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Friday, July 3, 2015

Panel Vision - Coven #1 Review

If I had to choose the most dynamic and exciting rising name in indie comic I would point squarely at Zenescope comics.  Zenescope has been, consistently, very ahead of the popular curve, getting in on the trend of converting public domain fairy tales and seminal children’s literature into thrilling action adventure stories well before it came into vogue.  What’s more Zenescope has never been one to sit on their laurels, always pushing ahead and expanding their stable of comics in diverse and lateral ways such as the horror anthology series Grimm Tales of Terror. 

This hunger to advance and skill at staying ahead of trends is finally complemented by Zenescopes major emphasis on female leads, sporting women protagonists in all of their flagship titles.  Some folks have taken issue with the skimpy outfits featured in a lot Zenescope titles but the company has actually done a lot to reduce that aspect of their work.  Even so I actually don’t think Zenescope’s titillating costume design is actually that bad, specifically because the titillation of male readers is never the sole or even primary purpose of their characters.  More often than not even if a character has a very revealing costume they still end up compellingly well written and fully formed as a character and never simply a vacuous object for male gaze.  The other major governing element of Zenescope’s stylized costumes is that it ties into their skill at blending the trends of the ‘90s with popular aspects of the modern day. 
All of these compelling skills and abilities come together perfectly in Coven #1, Zenescope’s latest new mini-series.  Coven is an excellent entry point into the broader Zenescope universe for new comers with its winning combo of compelling action, grander mythology, and a uniquely blended style.  The basic ideas of Coven are fairly standard by this point in time: witches are real and have existed for eons.  However the various witch covens of the world have an enemy, a religious order of witch-hunters known as the New Crusaders.  For years the two forces had been at peace but now the New Crusaders are back and have capture a young witch who is prophesized to become one of the greatest witches ever.  With the Crusader forces still on the move it falls to the girl’s protector Baba Yaga to try and rescue her and defeat the New Crusaders. 

Everything about Coven is an absolute slam-dunk but easily the standout aspect of the comic is how well it blends modern trends with the aesthetics and concepts of the ‘90s.  Covens and witches have developed a lot of popularity in recent years thanks to TV shows like Salem or American Horror Story: Coven but the very idea of witches as heroes fits perfectly into Zenescope’s wheelhouse.  However it also works as a callback to the mid-90s when witchcraft became a popular focus thanks to the movie The Craft.  This particular high-wire balancing act of trends and concepts also extends to the New Crusaders.  The blend of cyber-thriller technology with mystic arcana is the same kind of throwback style I praised Moon Knight for sporting a few weeks ago but Zenescope takes the idea further by really infusing the New Crusaders with modern aesthetics.  Their uniforms are highly reminiscent of the Assassins from Assassin’s Creed while their gear and weapon design comes more form the school of tacti-cool military action than cyber thriller.  It all adds up to an incredibly compelling and unique visual aesthetic that seems all at once novel and strange while also exuding an engaging familiarity.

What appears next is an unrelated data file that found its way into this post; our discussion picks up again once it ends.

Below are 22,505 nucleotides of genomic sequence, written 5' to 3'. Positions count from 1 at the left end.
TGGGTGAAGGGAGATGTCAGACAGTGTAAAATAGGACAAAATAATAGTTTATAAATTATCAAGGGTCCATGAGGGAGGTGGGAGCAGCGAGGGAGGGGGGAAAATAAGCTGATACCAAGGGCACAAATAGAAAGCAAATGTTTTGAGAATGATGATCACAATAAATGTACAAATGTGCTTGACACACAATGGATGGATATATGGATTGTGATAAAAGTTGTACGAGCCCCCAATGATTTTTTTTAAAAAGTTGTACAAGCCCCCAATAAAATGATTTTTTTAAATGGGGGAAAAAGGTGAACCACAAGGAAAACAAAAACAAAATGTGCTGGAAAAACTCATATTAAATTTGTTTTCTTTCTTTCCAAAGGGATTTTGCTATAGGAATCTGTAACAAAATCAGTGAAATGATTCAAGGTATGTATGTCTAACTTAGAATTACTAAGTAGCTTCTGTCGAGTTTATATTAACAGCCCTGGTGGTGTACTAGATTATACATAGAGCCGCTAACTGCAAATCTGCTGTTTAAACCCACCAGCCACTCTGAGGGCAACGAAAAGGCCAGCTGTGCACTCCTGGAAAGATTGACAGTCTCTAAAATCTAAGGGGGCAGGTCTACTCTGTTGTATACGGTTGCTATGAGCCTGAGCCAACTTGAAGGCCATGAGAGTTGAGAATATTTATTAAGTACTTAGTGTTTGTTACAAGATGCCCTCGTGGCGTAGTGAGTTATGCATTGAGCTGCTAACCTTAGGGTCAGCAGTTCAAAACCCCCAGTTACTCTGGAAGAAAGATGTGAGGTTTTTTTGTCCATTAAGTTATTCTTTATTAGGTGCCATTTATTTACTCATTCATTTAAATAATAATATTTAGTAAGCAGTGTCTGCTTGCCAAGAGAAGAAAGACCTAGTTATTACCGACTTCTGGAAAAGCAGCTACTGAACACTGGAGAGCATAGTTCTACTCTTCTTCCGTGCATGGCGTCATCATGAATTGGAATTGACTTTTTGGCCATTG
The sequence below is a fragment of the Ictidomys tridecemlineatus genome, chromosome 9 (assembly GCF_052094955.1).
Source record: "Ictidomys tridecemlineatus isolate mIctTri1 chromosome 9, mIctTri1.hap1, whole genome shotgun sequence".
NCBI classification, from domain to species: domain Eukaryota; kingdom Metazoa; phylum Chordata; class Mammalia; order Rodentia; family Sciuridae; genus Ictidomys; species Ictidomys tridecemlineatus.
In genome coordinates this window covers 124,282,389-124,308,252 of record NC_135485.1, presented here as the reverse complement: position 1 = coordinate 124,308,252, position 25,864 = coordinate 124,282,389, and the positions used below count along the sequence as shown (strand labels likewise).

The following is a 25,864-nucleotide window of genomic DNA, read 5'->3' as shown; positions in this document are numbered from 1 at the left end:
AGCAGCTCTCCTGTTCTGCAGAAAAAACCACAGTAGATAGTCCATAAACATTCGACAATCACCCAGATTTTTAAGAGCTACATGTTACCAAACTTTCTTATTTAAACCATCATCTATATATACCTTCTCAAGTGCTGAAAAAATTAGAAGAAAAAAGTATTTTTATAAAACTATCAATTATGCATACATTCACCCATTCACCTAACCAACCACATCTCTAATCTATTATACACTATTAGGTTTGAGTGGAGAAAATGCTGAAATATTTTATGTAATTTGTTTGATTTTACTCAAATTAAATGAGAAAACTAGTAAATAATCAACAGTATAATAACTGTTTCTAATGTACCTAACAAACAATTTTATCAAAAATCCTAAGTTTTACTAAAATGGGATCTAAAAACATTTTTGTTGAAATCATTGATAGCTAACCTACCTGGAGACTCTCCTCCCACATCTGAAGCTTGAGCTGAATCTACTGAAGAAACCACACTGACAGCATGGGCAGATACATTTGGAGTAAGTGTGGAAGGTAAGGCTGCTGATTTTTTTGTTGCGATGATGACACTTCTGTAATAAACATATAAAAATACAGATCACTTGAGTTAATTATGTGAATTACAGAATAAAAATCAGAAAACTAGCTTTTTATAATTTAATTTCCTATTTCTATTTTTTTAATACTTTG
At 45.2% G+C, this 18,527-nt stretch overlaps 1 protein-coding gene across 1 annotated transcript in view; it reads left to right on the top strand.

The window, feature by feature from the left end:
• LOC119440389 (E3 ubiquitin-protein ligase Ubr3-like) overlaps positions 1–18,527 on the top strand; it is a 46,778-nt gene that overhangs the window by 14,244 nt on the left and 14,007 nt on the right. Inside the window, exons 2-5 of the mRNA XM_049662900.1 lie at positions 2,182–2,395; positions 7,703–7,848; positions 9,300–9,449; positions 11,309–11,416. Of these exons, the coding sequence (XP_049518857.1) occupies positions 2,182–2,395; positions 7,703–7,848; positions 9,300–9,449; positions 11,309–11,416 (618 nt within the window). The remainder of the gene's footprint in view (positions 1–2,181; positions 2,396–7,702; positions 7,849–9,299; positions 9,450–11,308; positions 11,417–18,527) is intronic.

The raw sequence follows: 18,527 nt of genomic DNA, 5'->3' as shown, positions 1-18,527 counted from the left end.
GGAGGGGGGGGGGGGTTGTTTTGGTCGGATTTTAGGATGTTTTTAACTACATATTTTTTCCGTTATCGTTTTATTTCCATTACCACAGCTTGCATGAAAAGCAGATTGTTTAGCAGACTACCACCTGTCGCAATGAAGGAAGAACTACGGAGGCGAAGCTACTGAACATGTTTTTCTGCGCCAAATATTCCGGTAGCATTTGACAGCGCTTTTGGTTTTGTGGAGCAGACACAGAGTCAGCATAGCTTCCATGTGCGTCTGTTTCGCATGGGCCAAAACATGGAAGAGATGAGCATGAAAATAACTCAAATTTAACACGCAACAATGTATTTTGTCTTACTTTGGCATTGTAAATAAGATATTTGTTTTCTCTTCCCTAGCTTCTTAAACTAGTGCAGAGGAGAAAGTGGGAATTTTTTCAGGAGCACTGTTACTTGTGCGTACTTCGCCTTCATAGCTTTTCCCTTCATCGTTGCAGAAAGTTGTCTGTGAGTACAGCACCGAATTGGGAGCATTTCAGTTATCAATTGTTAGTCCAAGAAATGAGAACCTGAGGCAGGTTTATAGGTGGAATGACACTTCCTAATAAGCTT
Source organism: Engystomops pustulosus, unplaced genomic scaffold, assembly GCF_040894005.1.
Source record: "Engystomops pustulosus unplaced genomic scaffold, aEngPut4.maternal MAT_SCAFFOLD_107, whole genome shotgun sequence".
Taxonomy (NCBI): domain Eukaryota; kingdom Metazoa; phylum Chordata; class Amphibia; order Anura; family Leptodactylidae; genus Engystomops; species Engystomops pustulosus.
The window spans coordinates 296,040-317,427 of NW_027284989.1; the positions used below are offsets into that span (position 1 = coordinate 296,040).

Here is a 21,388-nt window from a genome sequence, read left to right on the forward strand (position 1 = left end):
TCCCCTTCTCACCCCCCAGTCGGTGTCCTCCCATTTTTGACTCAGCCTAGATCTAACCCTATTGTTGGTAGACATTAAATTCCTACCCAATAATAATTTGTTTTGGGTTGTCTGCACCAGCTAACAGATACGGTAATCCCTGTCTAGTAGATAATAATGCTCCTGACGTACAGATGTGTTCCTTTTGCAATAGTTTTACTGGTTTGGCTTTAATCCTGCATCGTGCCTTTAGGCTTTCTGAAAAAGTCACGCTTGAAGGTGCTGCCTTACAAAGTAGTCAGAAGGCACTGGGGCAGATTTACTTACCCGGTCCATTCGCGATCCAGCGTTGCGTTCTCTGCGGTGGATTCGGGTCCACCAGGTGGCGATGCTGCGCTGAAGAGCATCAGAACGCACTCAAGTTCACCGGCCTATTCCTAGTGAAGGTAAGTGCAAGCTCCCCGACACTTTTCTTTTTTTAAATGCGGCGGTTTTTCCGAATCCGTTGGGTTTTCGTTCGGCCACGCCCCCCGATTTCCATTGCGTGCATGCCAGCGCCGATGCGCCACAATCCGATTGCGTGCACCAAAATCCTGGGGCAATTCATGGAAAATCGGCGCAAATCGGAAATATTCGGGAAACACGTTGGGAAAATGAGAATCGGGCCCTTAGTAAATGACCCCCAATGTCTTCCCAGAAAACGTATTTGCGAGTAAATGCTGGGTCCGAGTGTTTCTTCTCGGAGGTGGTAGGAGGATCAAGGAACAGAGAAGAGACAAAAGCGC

The other great thing about Coven is how well it balances its focus.  The New Crusaders are shown to be incredibly violent and pretty gruesome in their evil but there’s a sense this has more to do with the people who have become their leaders rather than the character of their men.  There’s even a member of the New Crusaders, Dartanian, who acts as sort of a co-protagonist to Baba Yaga.  You get the sense he’s sure to be important down the line given that he’s one of the only crusaders willing to voice his objections to the violent methods of their freakish, demonic, Frankenstein of a field leader.  On the flip side, a key element of the plot going forward is that Baba Yaga is forced to collaborate with a more duplicitous and deadly witch, showing that even though there are good witches they may not be the strict norm. 
Coven is the best kind of comic, the kind that gets you genuinely excited about the dizzying arrays of possibilities for this universe and these characters.  As soon as I finished the issue I instantly wanted to read it again in some attempt to will the 2nd installment into existence as quickly as I could just to see what other strange and amazing aspects of this reality might be unveiled.  It’s a gripping action story set in a rich and imaginative universe all oozing some of the best stylistic design the industry has to offer these days.  Highly recommended. 

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